Freshman Lauren Miles said her favorite sign was a slogan she had never heard before: “I am not free while any woman is unfree, even when her shackles are very different from my own.”
“I just like that because I feel like it is easy to say, ‘You’re living a good life here. You live in the right country to be a woman,’ but there’s always something we can do,” Miles said. “There’s always little things. Everyone’s experience is different and we all need to look out for each other in order for anything to get done.”
Mazen said the best part for her was the environment and the people at the march.
“You could talk to anyone there and they would just strike up conversation and talk to you,” Mazen said. “It was just like, ‘We’re all here together, let’s all talk about what’s going on, let’s all discuss what we’ve been through, let’s just stand up together.'”
The LA march was Miles’ third Women’s March, having previously attended marches in both New York and Arkansas. Miles said she’s always had a positive experience at the marches she attended.
“I think it’s a fun time to spend time with others who have similar ideas [and] who all want the same thing,” Miles said. “I always think it’s a really fun time to learn about new ideas [and] new issues that people are concerned with that I may not have ever heard of or thought about.”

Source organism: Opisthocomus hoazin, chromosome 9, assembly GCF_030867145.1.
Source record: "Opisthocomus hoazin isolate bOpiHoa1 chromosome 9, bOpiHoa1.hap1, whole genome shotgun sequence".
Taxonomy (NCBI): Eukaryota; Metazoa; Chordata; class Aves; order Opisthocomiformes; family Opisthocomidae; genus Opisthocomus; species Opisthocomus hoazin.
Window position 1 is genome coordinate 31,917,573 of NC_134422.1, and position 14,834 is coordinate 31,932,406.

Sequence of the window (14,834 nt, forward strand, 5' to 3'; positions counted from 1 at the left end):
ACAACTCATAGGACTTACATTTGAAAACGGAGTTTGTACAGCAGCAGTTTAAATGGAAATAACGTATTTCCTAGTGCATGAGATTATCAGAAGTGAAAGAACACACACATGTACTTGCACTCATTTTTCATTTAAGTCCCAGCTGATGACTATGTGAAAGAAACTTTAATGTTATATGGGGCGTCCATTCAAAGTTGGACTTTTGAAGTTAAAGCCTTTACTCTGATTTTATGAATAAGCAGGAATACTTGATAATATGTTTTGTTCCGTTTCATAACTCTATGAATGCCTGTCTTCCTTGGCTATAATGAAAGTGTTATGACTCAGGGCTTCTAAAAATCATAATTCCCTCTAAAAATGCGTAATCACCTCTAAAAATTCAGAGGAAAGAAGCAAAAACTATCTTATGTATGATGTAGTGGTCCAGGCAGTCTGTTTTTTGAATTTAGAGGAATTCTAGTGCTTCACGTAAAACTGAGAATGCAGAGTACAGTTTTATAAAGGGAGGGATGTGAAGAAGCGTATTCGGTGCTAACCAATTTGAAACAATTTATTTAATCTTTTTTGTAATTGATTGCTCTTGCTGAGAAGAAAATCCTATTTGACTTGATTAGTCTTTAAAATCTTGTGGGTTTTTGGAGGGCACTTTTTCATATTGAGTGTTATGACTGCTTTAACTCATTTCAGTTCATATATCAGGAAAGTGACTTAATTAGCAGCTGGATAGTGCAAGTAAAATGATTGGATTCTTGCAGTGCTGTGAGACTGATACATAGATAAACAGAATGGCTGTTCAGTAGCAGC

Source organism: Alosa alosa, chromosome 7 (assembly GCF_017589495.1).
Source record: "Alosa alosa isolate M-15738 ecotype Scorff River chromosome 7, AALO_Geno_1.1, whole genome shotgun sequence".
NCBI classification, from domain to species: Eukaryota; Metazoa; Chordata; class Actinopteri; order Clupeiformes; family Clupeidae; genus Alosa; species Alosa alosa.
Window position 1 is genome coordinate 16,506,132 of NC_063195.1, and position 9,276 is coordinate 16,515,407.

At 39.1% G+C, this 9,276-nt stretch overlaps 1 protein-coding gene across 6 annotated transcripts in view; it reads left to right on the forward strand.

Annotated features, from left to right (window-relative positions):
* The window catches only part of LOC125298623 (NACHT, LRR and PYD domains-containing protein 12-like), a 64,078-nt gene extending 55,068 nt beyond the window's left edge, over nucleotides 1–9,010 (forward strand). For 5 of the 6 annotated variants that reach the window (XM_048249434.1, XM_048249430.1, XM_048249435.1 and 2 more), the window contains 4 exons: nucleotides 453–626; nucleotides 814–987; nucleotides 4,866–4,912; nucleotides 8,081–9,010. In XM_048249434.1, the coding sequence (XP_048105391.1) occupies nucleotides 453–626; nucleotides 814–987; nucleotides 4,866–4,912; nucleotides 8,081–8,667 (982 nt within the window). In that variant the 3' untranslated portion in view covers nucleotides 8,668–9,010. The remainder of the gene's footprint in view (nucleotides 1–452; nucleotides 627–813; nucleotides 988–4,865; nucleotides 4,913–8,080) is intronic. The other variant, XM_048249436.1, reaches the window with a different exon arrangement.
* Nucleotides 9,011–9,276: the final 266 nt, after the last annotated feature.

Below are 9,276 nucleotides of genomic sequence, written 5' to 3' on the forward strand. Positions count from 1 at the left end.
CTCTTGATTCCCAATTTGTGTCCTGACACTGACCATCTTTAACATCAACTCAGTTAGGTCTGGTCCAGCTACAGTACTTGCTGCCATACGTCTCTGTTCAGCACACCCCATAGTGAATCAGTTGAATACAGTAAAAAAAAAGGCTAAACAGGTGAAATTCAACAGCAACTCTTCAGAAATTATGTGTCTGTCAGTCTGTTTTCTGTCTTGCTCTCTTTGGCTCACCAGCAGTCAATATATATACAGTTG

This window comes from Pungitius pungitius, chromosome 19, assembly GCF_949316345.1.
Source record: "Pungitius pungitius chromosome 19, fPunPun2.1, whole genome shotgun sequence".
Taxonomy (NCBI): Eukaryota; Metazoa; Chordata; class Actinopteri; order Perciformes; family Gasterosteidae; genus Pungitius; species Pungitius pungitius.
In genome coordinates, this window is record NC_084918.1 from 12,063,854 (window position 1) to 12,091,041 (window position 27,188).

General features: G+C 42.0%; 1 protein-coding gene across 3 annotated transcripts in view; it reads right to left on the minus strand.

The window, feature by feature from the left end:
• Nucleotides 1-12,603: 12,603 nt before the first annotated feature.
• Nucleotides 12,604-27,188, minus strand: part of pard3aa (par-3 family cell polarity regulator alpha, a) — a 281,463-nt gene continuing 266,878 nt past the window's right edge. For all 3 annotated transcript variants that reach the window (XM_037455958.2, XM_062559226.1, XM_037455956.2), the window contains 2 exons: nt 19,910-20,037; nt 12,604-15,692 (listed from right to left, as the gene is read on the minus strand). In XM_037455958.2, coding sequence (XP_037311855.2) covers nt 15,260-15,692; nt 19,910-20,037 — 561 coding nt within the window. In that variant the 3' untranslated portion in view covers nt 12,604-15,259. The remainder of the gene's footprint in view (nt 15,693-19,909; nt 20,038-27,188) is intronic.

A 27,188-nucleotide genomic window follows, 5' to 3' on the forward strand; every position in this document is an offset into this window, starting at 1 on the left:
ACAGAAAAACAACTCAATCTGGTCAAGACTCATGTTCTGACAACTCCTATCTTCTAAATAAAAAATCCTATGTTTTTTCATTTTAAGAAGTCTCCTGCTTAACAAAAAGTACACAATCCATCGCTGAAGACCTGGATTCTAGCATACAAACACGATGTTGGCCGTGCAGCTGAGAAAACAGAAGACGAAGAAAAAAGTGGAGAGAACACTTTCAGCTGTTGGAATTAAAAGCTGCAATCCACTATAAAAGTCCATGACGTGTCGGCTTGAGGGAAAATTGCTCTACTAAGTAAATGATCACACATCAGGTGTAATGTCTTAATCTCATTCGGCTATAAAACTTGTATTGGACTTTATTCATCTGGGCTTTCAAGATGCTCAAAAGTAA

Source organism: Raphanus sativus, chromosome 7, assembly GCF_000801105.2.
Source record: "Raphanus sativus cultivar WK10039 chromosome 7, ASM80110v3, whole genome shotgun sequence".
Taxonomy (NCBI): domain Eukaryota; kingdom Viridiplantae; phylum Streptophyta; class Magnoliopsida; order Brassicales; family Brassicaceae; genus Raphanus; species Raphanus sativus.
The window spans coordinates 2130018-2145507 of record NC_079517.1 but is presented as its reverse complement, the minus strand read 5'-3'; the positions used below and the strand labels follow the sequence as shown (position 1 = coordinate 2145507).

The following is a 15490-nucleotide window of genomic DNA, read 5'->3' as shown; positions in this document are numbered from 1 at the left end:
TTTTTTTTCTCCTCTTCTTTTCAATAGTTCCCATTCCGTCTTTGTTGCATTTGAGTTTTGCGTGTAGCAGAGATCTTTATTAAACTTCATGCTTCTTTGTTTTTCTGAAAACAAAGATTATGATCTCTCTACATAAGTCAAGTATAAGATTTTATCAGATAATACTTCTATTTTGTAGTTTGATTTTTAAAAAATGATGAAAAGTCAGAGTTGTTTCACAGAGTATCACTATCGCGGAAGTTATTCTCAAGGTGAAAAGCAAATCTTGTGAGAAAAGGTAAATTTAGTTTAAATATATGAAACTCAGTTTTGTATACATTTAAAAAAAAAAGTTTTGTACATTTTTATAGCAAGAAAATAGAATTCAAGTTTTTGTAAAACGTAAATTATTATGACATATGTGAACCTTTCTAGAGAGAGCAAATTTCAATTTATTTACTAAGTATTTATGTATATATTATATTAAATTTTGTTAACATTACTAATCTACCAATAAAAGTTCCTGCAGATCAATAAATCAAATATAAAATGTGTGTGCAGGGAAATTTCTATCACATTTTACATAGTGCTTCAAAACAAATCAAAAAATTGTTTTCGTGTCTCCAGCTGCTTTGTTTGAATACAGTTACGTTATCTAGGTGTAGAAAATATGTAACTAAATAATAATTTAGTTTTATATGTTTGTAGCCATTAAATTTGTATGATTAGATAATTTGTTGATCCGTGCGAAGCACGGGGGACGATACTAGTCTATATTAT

Each student interviewed said they would encourage their peers to go to the march and check it out for themselves.
“It’s just a fun event,” Miles said. “You don’t have to think of it as this super dramatic or stressful thing. You don’t have to be that involved in politics to go. If you’re not that political or if you don’t have that strong of opinions, you can totally just go to just have a good time and learn and experience new things.”
Lindquist said more conservative or centrist leaning students should research the Women’s March and their leadership, as there may be discrepancies in their motives and the mission statement.
“If there was someone who was on the American political left, I would urge them to bring an original idea or concept, not just some bumper sticker slogan,” Lindquist said. “Have an issue that you think is pressing, that you want to write down, that you want to bring notice to, because having another sign that says ‘the future is female’ isn’t going to accomplish anything. No one really knows what it means.”
Vandermade said his experience was positive regardless of his gender because what was important was that people there were united for a cause.
“Overall, it’s a good time and an experience that’s worth going to, no matter what you think about,” Vandermade said. “You’re experiencing part of a culture and you live near LA – a cultural capital of the world. Go to things.”